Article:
The U.S. Postal Service’s Management Committee said yesterday it approved plans to cut 600 jobs from its headquarters, headquarters-related field units and other areas.
The cuts will begin in September, the start of the USPS’ fiscal year.
The cuts are part of the 20,000 postal jobs the USPS plans to cut in an effort to remove about $100 million in costs from each of the next four fiscal years.
Patrick R. Donahoe, senior vice president of human resources at the USPS, who announced the job cuts, did not reveal which jobs would be cut, but said that they would center around the “repetitive type of staff work” that can be eliminated as a result of new technology.
“Thanks to programs like Delivery Confirmation, we can now track mail in a computer format, rather than having someone actually spend a lot of time tallying that information,” he said, using the program as an example. “We are replacing the need for manual labor with this improved technology.”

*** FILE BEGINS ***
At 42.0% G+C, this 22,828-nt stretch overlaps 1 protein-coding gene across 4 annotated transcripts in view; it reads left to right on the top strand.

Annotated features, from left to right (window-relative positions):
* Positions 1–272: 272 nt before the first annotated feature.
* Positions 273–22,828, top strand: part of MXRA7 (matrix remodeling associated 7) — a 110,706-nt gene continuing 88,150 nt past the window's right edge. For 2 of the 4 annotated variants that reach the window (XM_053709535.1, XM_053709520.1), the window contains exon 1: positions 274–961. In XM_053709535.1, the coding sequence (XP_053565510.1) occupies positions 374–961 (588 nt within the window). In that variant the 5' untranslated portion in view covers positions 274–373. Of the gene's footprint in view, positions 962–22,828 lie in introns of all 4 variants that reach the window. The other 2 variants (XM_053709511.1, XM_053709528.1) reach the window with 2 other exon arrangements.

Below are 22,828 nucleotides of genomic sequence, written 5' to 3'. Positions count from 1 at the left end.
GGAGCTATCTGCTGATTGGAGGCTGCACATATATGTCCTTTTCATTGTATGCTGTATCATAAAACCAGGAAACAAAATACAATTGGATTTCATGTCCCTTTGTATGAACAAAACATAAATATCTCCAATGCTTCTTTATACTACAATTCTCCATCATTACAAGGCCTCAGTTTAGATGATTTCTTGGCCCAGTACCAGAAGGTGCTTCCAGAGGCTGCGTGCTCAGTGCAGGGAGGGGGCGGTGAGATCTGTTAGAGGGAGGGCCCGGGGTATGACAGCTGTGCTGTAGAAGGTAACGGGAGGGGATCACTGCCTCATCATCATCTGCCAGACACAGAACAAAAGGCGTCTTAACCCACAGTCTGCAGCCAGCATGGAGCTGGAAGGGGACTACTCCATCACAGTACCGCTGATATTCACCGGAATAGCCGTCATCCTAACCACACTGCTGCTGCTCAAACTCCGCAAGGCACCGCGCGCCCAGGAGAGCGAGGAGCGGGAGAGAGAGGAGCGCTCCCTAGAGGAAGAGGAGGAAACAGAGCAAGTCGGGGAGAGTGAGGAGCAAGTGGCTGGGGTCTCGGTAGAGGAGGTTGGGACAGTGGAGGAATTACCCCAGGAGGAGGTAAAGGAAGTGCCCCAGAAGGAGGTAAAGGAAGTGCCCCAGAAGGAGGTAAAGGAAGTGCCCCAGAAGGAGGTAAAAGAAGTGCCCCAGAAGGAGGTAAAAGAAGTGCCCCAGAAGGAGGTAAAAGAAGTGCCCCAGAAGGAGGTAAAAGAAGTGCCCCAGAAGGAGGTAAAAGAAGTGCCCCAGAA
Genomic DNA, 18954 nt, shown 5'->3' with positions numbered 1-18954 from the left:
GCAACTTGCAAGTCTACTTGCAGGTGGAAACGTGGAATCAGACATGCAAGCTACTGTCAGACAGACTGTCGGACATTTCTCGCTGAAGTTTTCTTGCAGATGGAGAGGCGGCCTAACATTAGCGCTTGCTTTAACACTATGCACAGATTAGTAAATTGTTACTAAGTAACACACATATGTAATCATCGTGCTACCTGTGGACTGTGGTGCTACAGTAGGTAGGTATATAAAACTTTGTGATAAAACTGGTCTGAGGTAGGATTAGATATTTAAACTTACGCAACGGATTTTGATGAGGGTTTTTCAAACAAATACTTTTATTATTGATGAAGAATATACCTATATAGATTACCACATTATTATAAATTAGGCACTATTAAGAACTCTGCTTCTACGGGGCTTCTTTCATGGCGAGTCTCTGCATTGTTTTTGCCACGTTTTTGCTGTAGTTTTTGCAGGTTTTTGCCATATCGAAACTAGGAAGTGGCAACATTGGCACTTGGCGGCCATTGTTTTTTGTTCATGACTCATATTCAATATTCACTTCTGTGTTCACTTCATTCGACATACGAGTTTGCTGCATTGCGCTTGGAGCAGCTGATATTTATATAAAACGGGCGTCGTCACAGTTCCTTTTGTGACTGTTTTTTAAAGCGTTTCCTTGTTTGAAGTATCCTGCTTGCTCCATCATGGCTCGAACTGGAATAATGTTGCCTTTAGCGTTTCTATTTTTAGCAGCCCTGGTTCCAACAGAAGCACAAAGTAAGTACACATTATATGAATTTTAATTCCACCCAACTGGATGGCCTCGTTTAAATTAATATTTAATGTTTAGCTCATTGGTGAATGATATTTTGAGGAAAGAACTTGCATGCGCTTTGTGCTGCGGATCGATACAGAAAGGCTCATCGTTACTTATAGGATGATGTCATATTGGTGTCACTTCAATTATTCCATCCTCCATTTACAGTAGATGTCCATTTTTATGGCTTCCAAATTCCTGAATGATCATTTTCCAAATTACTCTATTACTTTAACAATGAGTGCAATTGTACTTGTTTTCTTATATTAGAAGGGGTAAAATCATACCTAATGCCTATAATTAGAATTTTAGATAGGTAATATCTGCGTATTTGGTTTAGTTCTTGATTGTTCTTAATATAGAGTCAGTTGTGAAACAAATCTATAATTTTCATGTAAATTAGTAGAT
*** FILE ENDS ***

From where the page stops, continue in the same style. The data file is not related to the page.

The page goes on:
While Donahoe could not provide information about how individual employees will be affected, he said that many positions have already been evaluated and deemed unnecessary. However, he said the majority of these positions are vacant, and were either scheduled to be filled in the next fiscal year, or were jobs frozen last year.
Donahoe said the cornerstone of the program is eliminating work and doing work more efficiently. It is not about “shifting work from career employees to contract employees.”
The cuts are part of the agency’s Breakthrough Productivity Initiative, which aims to remove about $1 billion in costs from the agency for each of the next four fiscal years.
Besides the administrative cuts, the BPI plans to:
• Save $100 million in each of the next four years by moving to paperless transactions, Web-based outsourcing and centralized procurement contracts;
• Save $100 million by making better use of existing transportation contracts and finding less expensive ways to transport mail while maintaining service standards;
• Save $700 million through better utilization of mail processing equipment, more effective employment and scheduling, standardized practices, and identification and implementation of the best practices already in use.